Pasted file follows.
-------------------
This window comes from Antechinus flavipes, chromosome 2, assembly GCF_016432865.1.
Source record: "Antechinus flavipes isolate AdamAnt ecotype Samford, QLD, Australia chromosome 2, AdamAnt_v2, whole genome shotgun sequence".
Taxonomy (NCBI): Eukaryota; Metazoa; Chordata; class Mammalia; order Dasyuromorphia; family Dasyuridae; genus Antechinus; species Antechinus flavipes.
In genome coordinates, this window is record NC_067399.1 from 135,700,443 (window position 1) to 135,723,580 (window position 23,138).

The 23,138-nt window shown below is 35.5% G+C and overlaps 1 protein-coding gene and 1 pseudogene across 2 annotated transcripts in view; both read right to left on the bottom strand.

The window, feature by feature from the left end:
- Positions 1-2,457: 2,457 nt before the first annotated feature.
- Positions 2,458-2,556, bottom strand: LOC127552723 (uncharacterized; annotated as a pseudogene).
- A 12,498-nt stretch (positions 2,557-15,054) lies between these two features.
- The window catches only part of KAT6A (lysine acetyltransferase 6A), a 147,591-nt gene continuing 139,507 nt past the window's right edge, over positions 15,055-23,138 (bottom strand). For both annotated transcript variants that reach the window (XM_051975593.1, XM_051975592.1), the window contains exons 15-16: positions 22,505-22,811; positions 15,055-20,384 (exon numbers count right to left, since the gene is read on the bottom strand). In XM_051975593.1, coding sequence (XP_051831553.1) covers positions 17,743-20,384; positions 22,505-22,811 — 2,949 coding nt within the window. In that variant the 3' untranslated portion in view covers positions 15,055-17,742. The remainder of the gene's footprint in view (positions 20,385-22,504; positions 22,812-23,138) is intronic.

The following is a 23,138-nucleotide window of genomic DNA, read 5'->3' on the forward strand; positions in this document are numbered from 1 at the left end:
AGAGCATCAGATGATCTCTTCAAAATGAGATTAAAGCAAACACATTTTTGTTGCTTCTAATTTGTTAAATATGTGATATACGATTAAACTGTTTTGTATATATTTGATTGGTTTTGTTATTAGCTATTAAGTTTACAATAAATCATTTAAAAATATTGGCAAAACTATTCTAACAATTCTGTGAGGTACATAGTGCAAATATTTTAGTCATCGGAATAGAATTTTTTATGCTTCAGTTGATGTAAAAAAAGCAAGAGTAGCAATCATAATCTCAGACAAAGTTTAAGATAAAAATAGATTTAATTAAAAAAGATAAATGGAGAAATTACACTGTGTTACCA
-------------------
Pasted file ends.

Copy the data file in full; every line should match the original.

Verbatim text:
This window comes from Antechinus flavipes, chromosome 2, assembly GCF_016432865.1.
Source record: "Antechinus flavipes isolate AdamAnt ecotype Samford, QLD, Australia chromosome 2, AdamAnt_v2, whole genome shotgun sequence".
Taxonomy (NCBI): Eukaryota; Metazoa; Chordata; class Mammalia; order Dasyuromorphia; family Dasyuridae; genus Antechinus; species Antechinus flavipes.
In genome coordinates, this window is record NC_067399.1 from 135,700,443 (window position 1) to 135,723,580 (window position 23,138).

The 23,138-nt window shown below is 35.5% G+C and overlaps 1 protein-coding gene and 1 pseudogene across 2 annotated transcripts in view; both read right to left on the bottom strand.

The window, feature by feature from the left end:
- Positions 1-2,457: 2,457 nt before the first annotated feature.
- Positions 2,458-2,556, bottom strand: LOC127552723 (uncharacterized; annotated as a pseudogene).
- A 12,498-nt stretch (positions 2,557-15,054) lies between these two features.
- The window catches only part of KAT6A (lysine acetyltransferase 6A), a 147,591-nt gene continuing 139,507 nt past the window's right edge, over positions 15,055-23,138 (bottom strand). For both annotated transcript variants that reach the window (XM_051975593.1, XM_051975592.1), the window contains exons 15-16: positions 22,505-22,811; positions 15,055-20,384 (exon numbers count right to left, since the gene is read on the bottom strand). In XM_051975593.1, coding sequence (XP_051831553.1) covers positions 17,743-20,384; positions 22,505-22,811 — 2,949 coding nt within the window. In that variant the 3' untranslated portion in view covers positions 15,055-17,742. The remainder of the gene's footprint in view (positions 20,385-22,504; positions 22,812-23,138) is intronic.

The following is a 23,138-nucleotide window of genomic DNA, read 5'->3' on the forward strand; positions in this document are numbered from 1 at the left end:
AGAGCATCAGATGATCTCTTCAAAATGAGATTAAAGCAAACACATTTTTGTTGCTTCTAATTTGTTAAATATGTGATATACGATTAAACTGTTTTGTATATATTTGATTGGTTTTGTTATTAGCTATTAAGTTTACAATAAATCATTTAAAAATATTGGCAAAACTATTCTAACAATTCTGTGAGGTACATAGTGCAAATATTTTAGTCATCGGAATAGAATTTTTTATGCTTCAGTTGATGTAAAAAAAGCAAGAGTAGCAATCATAATCTCAGACAAAGTTTAAGATAAAAATAGATTTAATTAAAAAAGATAAATGGAGAAATTACACTGTGTTACCA